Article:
Second Judical District
201 W, Colfax Ave, Dept. 801
Denver, CO 80202
January 5, 2023 Contact: Carolyn Tyler, Communications Director, firstname.lastname@example.org, 720-913-9025
|DENVER-January is National Human Trafficking Awareness Month. Human Trafficking involves women, men, and children who are exploited for profit – usually for labor or sexual activity by another individual – by force, fraud, or coercion. The Denver Police Department and Denver District Attorney’s Office, local partners in combatting human trafficking, are bringing awareness to this complex issue while debunking myths that surround it.
Contrary to fictional movies and rumors on social media, most traffickers do not abduct their victims off the streets or from shopping malls. The reality is that many survivors were not kidnapped or physically forced into a situation. According to the Polaris Project, most traffickers use psychological means such as tricking, defrauding, manipulating or threatening their victims into providing commercial sex or exploitative labor. Many survivors were trafficked by romantic partners, including spouses, and by family members, including parents. Traffickers may attempt to establish power and control through violence, rewards, punishments, control of basic needs, drugs, money, or the promise of a wanted romantic relationship. These actions typically don’t happen overnight as the process may be gradual.
Often, victims of trafficking may not realize they are being trafficked. There are signs, which include: someone is withholding basic needs (such as food or shelter), victims are put into a position where there is a debt owed to the trafficker, and/or the perpetrator keeps the victim’s belongings, like a passport, ID, and phone as a means of control or coercion.
There are resources for survivors and means to report human trafficking:
“The Denver Police Department has a dedicated human trafficking investigative team who operate with a victim-centered approach by providing survivors with help and resources while arresting traffickers and holding them accountable,” said Denver Police Chief Ron Thomas. “Additionally, Denver Police patrol officers are trained on what to look for when responding to calls for service and how to share suspected trafficking behaviors with the DPD Human Trafficking Unit for follow-up investigation.”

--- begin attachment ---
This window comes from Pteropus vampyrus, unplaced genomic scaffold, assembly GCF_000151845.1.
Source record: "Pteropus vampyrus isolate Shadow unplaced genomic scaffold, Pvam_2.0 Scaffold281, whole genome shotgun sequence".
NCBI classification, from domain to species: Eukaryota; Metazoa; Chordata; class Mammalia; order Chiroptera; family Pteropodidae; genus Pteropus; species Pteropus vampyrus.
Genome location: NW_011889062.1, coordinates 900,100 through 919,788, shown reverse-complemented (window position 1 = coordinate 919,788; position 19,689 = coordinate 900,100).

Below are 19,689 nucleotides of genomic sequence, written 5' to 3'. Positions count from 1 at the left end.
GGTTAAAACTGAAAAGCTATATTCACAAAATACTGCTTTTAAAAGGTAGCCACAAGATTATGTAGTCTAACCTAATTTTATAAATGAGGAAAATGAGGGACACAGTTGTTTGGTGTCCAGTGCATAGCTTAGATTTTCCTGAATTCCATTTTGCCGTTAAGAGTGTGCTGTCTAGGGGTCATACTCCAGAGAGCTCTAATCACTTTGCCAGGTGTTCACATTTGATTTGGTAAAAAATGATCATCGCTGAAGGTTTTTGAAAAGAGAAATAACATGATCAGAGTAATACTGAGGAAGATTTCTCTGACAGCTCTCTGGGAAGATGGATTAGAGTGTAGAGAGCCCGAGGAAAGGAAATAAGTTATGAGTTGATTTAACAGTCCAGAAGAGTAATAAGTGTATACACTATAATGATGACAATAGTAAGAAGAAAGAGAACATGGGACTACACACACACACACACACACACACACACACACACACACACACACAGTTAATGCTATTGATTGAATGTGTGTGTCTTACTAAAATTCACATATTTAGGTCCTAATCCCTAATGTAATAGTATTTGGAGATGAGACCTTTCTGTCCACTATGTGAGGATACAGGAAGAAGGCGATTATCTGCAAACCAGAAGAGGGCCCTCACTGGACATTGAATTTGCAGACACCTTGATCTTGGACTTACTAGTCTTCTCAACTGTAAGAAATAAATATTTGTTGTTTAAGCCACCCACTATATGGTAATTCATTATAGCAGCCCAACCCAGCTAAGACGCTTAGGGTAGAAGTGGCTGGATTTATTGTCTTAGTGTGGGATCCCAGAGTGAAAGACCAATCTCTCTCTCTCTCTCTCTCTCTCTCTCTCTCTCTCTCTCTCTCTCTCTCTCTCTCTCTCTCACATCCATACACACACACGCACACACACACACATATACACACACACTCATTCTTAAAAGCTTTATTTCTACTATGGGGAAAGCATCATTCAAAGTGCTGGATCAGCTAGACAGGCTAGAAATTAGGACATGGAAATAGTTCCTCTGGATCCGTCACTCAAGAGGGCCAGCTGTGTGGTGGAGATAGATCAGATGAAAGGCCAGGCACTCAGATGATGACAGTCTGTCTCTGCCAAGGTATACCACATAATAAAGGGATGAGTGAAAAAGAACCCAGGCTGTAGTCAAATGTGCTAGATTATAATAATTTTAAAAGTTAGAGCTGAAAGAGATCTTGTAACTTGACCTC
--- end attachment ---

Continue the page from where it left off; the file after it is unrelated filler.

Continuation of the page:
“Too often, human trafficking is a crime that hides in plain sight which is why knowing the signs of trafficking is so vitally important to combatting it,” said Denver DA Beth McCann. “Denver benefits from the excellent coordination between our office and the Denver Police Department and the Colorado Human Trafficking Council as well as with other state and federal agencies to dismantle human trafficking operations.”
The Denver community is encouraged to contact the Denver Police Department or one of the human trafficking hotlines if they suspect someone is a victim of human trafficking. Some frequently reported neighborhood concerns related to human trafficking may include suspicion of a house or apartment where a constant flow of unknown individuals are seen visiting at all hours, or indications of persons living or residing inside a commercial business that is open to public during normal business hours.
DPD’s Mission: Preventing crime and increasing public trust while honoring the responsibilities granted to us by those we serve, with continued focus on partnerships, learning, and innovation.
Denver DA’s Office Mission: To professionally and competently prosecute crimes and investigate criminal activity on behalf of the people of the State of Colorado and to seek equal justice for all in the criminal justice system. Our mission includes the prevention and deterrence of crimes, support of the well-being of victims, participation in the community, transparency, accountability, and improvement of the criminal justice system to provide fair alternatives to incarceration in appropriate cases.